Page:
A trickster god, multipe timelines and a Disney budget – what could possibly go wrong?

Not what I’d call low-key

What’s The Show? Loki

What’s It All About, JG? After (well, during) the events of Endgame, the trickster God Loki manages to escape with the Tesseract and finds himself in an alternate timeline. There he is taken in by the Time Variance Agency, an organisation that exists outside of normal space and time who help to regulate the “one sacred timeline” by ensuring one version of history is always running as it is “meant to”. Since this version of Loki is a time variant, everyone’s favourite troublemaker has a choice – either face being pruned form existence as a variant or assist in fixing the timeline in order to prevent an even bigger threat. That means we get six episodes of various differing amounts of things, during which we learn that the TVA is a bit of a fraud and the Time-Keepers who are meant to run the place are entirely fictional. The whole thing ends with the reveal of He Who Remains, the real power behind the throne and gratuitous set-up for the upcoming slate of Main Range movies. Oh, and the inevitable post-credits thing which makes it clear Loki’s getting a second season.

Why Did You Give It A Go? Well so far the MCU/Disney shows have been fairly consistent, which is to say there’s a definite (and fairly high) baseline quality but both WandaVision and The Falcon And The Winter Soldier have also exhibited some of the same mistakes – in particular, stuffing the landing. So – apart from Tom Hiddleston, who fun to watch in anything – it would be nice to see if third time’s a charm.

Is It Any Good? It’s got the same pacing issues that dogged the two previous shows, and that’s very frustrating because there’s a lot of good stuff here that the show can’t quite find a way to pull into focus and get to work. The good stuff is pretty good though. For one, of course, Hiddleston is great and his Loki is always worth watching. Owen Wilson, cast here as Mobius, a sort of bureaucrat-come-time-detective, is also an appealingly laconic turn and a refreshingly unusual character in the MCU in that he doesn’t play everything dialled up to 11 for MAXIMUM IMPACT (there’s a lot of that in Loki). In fact most of the cast are strong, though Sophia Di Martino as Loki-variant Sylvie is a little… not ineffective, exactly, but the character doesn’t quite land in the way it’s meant to. She’s not helped by slightly lopsided writing that seems to assume we’ll care about her simply because she’s a Loki variant and so therefore doesn’t do a lot to build her up as a character, and Di Martino isn’t quite good enough to bridge that gap. And the strange will-they-won’t-they thing with “our” Loki is just a really peculiar choice.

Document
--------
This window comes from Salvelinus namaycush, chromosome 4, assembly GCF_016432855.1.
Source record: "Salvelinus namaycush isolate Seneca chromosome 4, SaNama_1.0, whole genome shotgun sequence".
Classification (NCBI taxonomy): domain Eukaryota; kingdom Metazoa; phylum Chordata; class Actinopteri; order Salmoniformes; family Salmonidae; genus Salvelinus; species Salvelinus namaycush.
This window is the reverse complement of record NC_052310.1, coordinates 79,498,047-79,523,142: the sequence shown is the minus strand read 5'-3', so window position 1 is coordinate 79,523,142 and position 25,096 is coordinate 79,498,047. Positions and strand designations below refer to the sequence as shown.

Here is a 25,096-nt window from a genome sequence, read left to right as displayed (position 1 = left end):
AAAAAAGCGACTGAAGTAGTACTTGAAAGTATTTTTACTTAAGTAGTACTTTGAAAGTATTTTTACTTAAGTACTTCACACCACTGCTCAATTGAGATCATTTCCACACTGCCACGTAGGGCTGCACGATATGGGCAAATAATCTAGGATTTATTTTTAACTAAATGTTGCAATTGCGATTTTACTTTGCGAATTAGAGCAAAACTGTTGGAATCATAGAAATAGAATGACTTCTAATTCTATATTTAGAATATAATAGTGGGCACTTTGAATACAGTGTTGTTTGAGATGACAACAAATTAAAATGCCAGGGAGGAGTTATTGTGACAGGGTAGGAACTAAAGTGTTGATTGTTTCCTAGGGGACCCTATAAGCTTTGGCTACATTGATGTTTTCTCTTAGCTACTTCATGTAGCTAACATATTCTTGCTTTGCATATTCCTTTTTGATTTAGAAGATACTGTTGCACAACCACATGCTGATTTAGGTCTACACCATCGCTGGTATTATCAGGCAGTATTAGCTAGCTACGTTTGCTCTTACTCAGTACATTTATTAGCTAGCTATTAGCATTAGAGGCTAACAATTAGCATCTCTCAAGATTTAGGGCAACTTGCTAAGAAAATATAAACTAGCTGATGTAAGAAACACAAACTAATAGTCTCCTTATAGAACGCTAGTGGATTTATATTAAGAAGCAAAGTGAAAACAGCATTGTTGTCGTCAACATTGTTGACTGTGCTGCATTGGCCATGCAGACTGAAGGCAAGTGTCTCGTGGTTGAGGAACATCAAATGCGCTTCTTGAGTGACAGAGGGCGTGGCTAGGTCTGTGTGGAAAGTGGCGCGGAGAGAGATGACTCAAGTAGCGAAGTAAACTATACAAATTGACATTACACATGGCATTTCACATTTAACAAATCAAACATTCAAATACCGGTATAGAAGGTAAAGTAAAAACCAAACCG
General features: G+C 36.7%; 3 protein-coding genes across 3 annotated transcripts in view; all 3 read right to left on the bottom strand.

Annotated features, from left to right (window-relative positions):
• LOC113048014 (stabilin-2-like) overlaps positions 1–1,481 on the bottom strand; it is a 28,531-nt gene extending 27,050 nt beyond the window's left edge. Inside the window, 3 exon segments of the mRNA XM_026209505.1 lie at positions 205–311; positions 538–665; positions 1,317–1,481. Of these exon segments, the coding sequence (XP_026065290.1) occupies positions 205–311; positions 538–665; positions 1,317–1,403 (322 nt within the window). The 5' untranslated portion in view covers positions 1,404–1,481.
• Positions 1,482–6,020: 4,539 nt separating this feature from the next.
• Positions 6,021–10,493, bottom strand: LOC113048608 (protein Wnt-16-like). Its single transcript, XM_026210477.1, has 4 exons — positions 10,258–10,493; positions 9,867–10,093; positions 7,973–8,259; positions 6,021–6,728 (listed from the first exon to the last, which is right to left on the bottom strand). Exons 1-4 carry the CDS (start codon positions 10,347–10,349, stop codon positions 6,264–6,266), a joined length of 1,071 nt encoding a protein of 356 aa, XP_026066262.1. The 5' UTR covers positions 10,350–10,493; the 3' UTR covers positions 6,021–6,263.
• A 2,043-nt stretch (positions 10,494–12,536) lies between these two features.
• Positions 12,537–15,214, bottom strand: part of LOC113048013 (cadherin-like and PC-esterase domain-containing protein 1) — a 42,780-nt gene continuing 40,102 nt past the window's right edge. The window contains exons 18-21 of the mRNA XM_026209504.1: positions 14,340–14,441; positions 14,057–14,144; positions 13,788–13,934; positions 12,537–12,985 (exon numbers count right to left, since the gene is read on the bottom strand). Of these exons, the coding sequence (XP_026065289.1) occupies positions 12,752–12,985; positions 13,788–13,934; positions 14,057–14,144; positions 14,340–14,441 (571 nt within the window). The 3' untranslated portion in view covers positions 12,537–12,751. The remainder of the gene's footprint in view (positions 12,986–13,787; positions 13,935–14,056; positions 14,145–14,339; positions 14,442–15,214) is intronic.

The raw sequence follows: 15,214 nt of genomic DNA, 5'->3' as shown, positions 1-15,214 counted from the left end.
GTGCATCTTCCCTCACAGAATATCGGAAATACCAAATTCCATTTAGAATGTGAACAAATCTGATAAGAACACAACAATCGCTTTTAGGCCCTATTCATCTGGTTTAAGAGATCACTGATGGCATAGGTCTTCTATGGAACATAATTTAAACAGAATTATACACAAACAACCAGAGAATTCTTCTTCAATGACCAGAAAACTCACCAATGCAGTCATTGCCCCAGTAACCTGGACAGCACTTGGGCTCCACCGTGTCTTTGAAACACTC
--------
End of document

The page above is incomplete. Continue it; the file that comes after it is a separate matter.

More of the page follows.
Loki, too, is weirdly not that much of a focus in his own show. Part of the problem is that Loki has to do a lot of heavy lifting in terms of getting things ready for the upcoming movies which means great big chunks of the show are little more than exposition – indeed, the last episode is basically Exposition: The Television Show, largely saved by Jonathan Major’s excellent turn as He Who Remains, another nicely unusual presence. But Loki isn’t an ideal character to have people stand around and explain stuff at him – he’s meant to be the trickster God who always tries to be one step ahead and who always has another plan up his sleeve, and using him to have exposition dumps directed at him undermines the character (in that respect, Thor would actually be a better character to do this with, since his obliviousness often lends itself to having things explained at him). Which means that a show with Loki is as often about moving plot parts as it is about him. Or it’s about Sylvie. Or it’s about (briefly) Gugu Mbatha-Raw’s hunter-turned-judge Ravonna Renslayer, who looks after the Loki variant investigations. And Mobius’s crisis of faith. And so on. We’ve been sold a show which is – to take an inevitable comparison – as if Doctor Who was about the Master rather than the Doctor, and that’s pretty much what we get in Episode  One. But that premise doesn’t last and we get five other episodes which largely just consist of “other stuff” – usually quite fun but ultimately rather fragmentary, and all to often not about “our” Loki at all.